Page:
designation is petitionable under the Administrative Procedures Act. As 
required by section 4(a)(3) of the Act, we will consider critical 
habitat designation if we determine that listing is warranted.
    The processing of this petition conforms with our Listing Priority 
Guidance published in the Federal Register on October 22, 1999 (64 
FR57114). The guidance clarifies the order in which we will process 
rulemakings. Highest priority is processing emergency listing rules for 
any species determined to face a significant and imminent risk to its 
well-being (Priority 1). Second priority (Priority 2) is processing 
final determinations on proposed additions to the lists of endangered 
and threatened wildlife and plants. Third priority is processing new 
proposals to add species to the lists. The processing of administrative 
petition findings (petitions filed under section 4 of the Act) is the 
fourth priority. The processing of this 90-day petition finding is a 
Priority 4 action and is being completed in accordance with the current 
Listing Priority Guidance.
    We were previously petitioned to list the western yellow-billed 
cuckoo (Coccyzus americanus occidentalis) in 1986 as endangered in the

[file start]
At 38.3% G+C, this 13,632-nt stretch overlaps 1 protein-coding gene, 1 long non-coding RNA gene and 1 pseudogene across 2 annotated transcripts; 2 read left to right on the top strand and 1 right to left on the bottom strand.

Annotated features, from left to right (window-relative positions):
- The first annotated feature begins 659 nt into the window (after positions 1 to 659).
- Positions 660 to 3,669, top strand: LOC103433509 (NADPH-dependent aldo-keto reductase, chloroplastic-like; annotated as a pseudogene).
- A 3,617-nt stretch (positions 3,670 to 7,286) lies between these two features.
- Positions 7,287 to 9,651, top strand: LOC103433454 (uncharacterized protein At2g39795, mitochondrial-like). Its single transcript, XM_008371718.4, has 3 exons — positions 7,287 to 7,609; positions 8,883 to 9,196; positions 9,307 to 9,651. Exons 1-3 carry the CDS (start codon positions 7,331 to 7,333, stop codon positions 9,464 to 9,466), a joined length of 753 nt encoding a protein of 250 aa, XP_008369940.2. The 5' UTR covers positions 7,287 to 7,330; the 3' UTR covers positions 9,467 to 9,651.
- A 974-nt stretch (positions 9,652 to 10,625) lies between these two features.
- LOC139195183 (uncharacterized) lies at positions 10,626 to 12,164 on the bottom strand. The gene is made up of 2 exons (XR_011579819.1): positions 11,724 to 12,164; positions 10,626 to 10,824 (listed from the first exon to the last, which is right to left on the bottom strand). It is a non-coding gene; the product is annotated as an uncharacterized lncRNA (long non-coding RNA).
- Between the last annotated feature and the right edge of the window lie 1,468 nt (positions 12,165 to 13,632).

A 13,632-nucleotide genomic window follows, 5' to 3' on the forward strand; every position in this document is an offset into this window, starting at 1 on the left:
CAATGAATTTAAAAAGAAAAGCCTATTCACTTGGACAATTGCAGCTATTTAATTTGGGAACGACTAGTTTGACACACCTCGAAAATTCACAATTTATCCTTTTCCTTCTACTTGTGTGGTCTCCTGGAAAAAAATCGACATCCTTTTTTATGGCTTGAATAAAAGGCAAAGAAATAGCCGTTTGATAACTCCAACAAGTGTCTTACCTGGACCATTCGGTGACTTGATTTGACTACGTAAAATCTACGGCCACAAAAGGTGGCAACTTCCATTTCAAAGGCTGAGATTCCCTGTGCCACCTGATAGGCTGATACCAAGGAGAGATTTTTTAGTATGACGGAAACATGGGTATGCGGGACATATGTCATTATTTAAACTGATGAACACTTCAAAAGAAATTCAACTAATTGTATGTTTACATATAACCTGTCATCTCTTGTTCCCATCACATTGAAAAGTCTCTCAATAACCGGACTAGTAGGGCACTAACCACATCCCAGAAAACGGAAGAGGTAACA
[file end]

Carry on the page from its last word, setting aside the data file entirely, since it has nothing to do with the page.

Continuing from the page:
States of California, Washington, Oregon, Idaho, and Nevada (Manolis et 
al. 1986). We received this petition from Dr. Tim Manolis, Western 
Field Ornithologists, and it was cosigned by the Animal Protection 
Institute, Defenders of Wildlife, Sacramento River Preservation Trust, 
Friends of the River, Planning and Conservation League, Davis

[[Page 8105]]

Audubon Society, Sacramento Audubon Society, and the Sierra Club. We 
published a 90-day finding on January 21, 1987, in the Federal Register 
(52 FR 2239) that the petition presented substantial information 
indicating that the requested action may be warranted. We acknowledged, 
in that finding, the difficulties in defining distinct, biologically 
defensible populations of western yellow-billed cuckoos for possible 
listing, and the existence of gaps in available information as to its 
status in certain parts of its range. We published a 12-month finding 
on December 29, 1988, in the Federal Register (53 FR 52746) that the 
petitioned action was not warranted, finding that the petitioned area 
did not encompass either a distinct subspecies or a distinct population 
segment. The finding cited--(1) a study of geographic variation in the 
species that concluded the morphological differences between eastern 
and western birds were too small to merit separate subspecies (Banks 
1988), and (2) that the petitioned area did not encompass a distinct 
population segment. It noted that yellow-billed cuckoos near a State 
line within the petitioned area, such as on the California side of the